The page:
In this article I will describe four basic steps you can take to eliminate creaking noises from the bottom of your bike when pedalling. The noise I am describing is usually most obvious when pushing down hard on the pedals. To me it sounds like slowly opening a badly oiled door. Whilst not always a sign of something majorly wrong, it can be very annoying to you and those cycling with you!
What I am not going to tackle in this article is any of the more complicated issues that can cause creaks such as bottom bracket problems or bearings. This is designed as a quick troubleshooting guide to help you resolve some of the more common and easy to solve difficulties you will encounter.
In my experience going through these steps will help you eliminate most of the creaking noises that happen whilst you pedal, and I hope it will solve the majority of the problems you come across. As always, if you are still struggling after this then your local bike shop should be able to give you further advice.
Step 1 – Remove and Grease Pedals
- SAFETY: Put chain onto large cog of front chainring to ensure you don’t catch your hand if you slip
- I find this can quite often be isolated to one side of the bike. When out cycling try clipping out of the pedal on one side, and cycling with one leg for a few metres. If the creaking stops, but then starts again when you try the same thing on the other side you may have isolated the noise to one of the pedals.
Use a pedal spanner or allen key to remove the pedals
Grease the threads of the pedals
Grease the thread on the inside of the cranks
Replace the pedals and secure tightly. A torque wrench would put this value at about 40nm. If you don’t have one, get them pretty snug. The quote I’ve seen that seems about right is, “tight enough so you are using your muscles, but not so tight you are straining them”. Remember, pedals thread in the opposite direction to the way you pedal, so they will be kept tight as you pedal forward.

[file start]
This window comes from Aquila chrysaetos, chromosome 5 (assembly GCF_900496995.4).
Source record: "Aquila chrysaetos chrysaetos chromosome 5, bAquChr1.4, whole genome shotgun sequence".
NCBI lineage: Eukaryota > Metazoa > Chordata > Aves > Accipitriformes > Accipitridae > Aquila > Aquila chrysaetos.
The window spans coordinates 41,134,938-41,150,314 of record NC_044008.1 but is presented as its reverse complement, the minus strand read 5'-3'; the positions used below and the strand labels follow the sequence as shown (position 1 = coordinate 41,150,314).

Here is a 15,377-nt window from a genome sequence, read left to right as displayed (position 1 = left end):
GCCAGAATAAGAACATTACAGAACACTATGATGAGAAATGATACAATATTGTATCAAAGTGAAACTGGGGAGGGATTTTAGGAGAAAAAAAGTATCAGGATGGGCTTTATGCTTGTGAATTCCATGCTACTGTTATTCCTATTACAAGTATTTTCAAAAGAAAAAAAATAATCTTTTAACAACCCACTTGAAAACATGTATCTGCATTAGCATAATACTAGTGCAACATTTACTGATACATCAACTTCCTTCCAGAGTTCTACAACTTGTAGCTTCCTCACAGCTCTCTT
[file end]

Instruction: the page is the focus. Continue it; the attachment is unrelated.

Step 2 – Remove and Grease Cleats
Before removing the cleats draw around them with a pencil. The graphite should be enough to show a thin line in the muck that builds up on on the sole and will make putting the cleats back in the same place easier.
Remove the cleats with the allen keys.
Clean down all the parts of the cleat and grease the bolt threads. You can also see from this photo mine are looking a bit worn and will need replacing soon.
Replace the cleats on the shoes, tightening the bolts up so the cleat cannot move under pressure.
Step 3 – Tighten Front Chainwheel Bolts
There are usually 4 or 5 bolts on the front chainwheel, and if these are loose they can cause noises. Remove and replace the bolts one by one. Do not remove them all at the same time. Grease the threads in the same way would have done with the pedals and cleats.
When replacing, mine suggest tightening to 10 Nm with a torque wrench.
Step 4 – Remove and Grease Seat Post
- If the creaks when pedalling only happen when you are seated and stops when you stand up then there is a chance the creak is the seat post. Whilst the creak might sound like it is coming from the bottom of the bike, noises can easily resonate along the inside of the frame and appear to be in a different place to where they started.
Mark the current height of the saddle with some electrical tape to make it easier to replace correctly.
Use an allen key to loosen the seat post bolt and remove completely.
Clean the old grease from the seat post.
Re grease the seat post. Put a bit extra around the top to help create a seal and stop water running down the seat post when attached to the bike. The electrical tape will keep this as a straight line after you remove it.
Replace the saddle.